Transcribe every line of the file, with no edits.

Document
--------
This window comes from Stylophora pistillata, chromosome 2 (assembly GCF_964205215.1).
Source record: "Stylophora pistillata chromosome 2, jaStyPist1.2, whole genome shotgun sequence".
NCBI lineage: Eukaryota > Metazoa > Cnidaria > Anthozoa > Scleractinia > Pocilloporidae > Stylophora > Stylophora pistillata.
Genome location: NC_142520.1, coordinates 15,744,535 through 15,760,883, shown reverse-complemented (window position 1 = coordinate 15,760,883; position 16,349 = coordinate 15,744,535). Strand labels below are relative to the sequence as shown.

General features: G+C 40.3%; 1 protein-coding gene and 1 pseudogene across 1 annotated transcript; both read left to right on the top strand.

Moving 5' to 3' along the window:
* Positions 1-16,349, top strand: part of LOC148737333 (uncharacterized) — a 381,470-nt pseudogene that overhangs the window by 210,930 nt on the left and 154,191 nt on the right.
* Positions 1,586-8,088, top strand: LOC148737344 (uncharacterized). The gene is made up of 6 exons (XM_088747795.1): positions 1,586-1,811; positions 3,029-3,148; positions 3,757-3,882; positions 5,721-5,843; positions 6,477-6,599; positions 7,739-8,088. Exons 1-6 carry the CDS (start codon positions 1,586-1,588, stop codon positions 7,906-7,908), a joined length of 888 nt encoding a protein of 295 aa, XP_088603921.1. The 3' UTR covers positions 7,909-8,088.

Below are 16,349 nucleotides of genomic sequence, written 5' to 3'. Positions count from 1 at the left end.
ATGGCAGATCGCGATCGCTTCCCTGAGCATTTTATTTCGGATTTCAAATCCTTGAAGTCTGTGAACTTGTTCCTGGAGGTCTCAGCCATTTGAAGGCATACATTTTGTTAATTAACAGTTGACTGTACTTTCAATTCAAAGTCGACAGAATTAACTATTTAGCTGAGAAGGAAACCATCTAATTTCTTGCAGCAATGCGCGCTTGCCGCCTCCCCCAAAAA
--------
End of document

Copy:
This window comes from Stylophora pistillata, chromosome 2 (assembly GCF_964205215.1).
Source record: "Stylophora pistillata chromosome 2, jaStyPist1.2, whole genome shotgun sequence".
NCBI lineage: Eukaryota > Metazoa > Cnidaria > Anthozoa > Scleractinia > Pocilloporidae > Stylophora > Stylophora pistillata.
Genome location: NC_142520.1, coordinates 15,744,535 through 15,760,883, shown reverse-complemented (window position 1 = coordinate 15,760,883; position 16,349 = coordinate 15,744,535). Strand labels below are relative to the sequence as shown.

General features: G+C 40.3%; 1 protein-coding gene and 1 pseudogene across 1 annotated transcript; both read left to right on the top strand.

Moving 5' to 3' along the window:
* Positions 1-16,349, top strand: part of LOC148737333 (uncharacterized) — a 381,470-nt pseudogene that overhangs the window by 210,930 nt on the left and 154,191 nt on the right.
* Positions 1,586-8,088, top strand: LOC148737344 (uncharacterized). The gene is made up of 6 exons (XM_088747795.1): positions 1,586-1,811; positions 3,029-3,148; positions 3,757-3,882; positions 5,721-5,843; positions 6,477-6,599; positions 7,739-8,088. Exons 1-6 carry the CDS (start codon positions 1,586-1,588, stop codon positions 7,906-7,908), a joined length of 888 nt encoding a protein of 295 aa, XP_088603921.1. The 3' UTR covers positions 7,909-8,088.

Below are 16,349 nucleotides of genomic sequence, written 5' to 3'. Positions count from 1 at the left end.
ATGGCAGATCGCGATCGCTTCCCTGAGCATTTTATTTCGGATTTCAAATCCTTGAAGTCTGTGAACTTGTTCCTGGAGGTCTCAGCCATTTGAAGGCATACATTTTGTTAATTAACAGTTGACTGTACTTTCAATTCAAAGTCGACAGAATTAACTATTTAGCTGAGAAGGAAACCATCTAATTTCTTGCAGCAATGCGCGCTTGCCGCCTCCCCCAAAAA